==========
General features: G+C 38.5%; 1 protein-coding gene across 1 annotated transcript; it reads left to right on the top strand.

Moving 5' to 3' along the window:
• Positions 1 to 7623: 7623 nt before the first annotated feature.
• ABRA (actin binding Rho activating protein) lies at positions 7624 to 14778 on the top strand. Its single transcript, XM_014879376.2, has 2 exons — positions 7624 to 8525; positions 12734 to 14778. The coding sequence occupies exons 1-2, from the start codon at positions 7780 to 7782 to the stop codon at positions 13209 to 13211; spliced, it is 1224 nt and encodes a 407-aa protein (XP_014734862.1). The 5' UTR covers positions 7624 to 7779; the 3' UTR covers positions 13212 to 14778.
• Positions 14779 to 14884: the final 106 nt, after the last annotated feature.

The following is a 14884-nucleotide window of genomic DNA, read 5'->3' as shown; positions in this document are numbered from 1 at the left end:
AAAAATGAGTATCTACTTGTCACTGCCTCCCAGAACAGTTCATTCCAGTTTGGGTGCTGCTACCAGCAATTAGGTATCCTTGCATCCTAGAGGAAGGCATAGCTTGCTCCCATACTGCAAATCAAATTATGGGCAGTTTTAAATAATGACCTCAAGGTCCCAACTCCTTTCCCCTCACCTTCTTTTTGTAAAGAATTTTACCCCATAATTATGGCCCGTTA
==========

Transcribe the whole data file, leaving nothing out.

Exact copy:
General features: G+C 38.5%; 1 protein-coding gene across 1 annotated transcript; it reads left to right on the top strand.

Moving 5' to 3' along the window:
• Positions 1 to 7623: 7623 nt before the first annotated feature.
• ABRA (actin binding Rho activating protein) lies at positions 7624 to 14778 on the top strand. Its single transcript, XM_014879376.2, has 2 exons — positions 7624 to 8525; positions 12734 to 14778. The coding sequence occupies exons 1-2, from the start codon at positions 7780 to 7782 to the stop codon at positions 13209 to 13211; spliced, it is 1224 nt and encodes a 407-aa protein (XP_014734862.1). The 5' UTR covers positions 7624 to 7779; the 3' UTR covers positions 13212 to 14778.
• Positions 14779 to 14884: the final 106 nt, after the last annotated feature.

The following is a 14884-nucleotide window of genomic DNA, read 5'->3' as shown; positions in this document are numbered from 1 at the left end:
AAAAATGAGTATCTACTTGTCACTGCCTCCCAGAACAGTTCATTCCAGTTTGGGTGCTGCTACCAGCAATTAGGTATCCTTGCATCCTAGAGGAAGGCATAGCTTGCTCCCATACTGCAAATCAAATTATGGGCAGTTTTAAATAATGACCTCAAGGTCCCAACTCCTTTCCCCTCACCTTCTTTTTGTAAAGAATTTTACCCCATAATTATGGCCCGTTA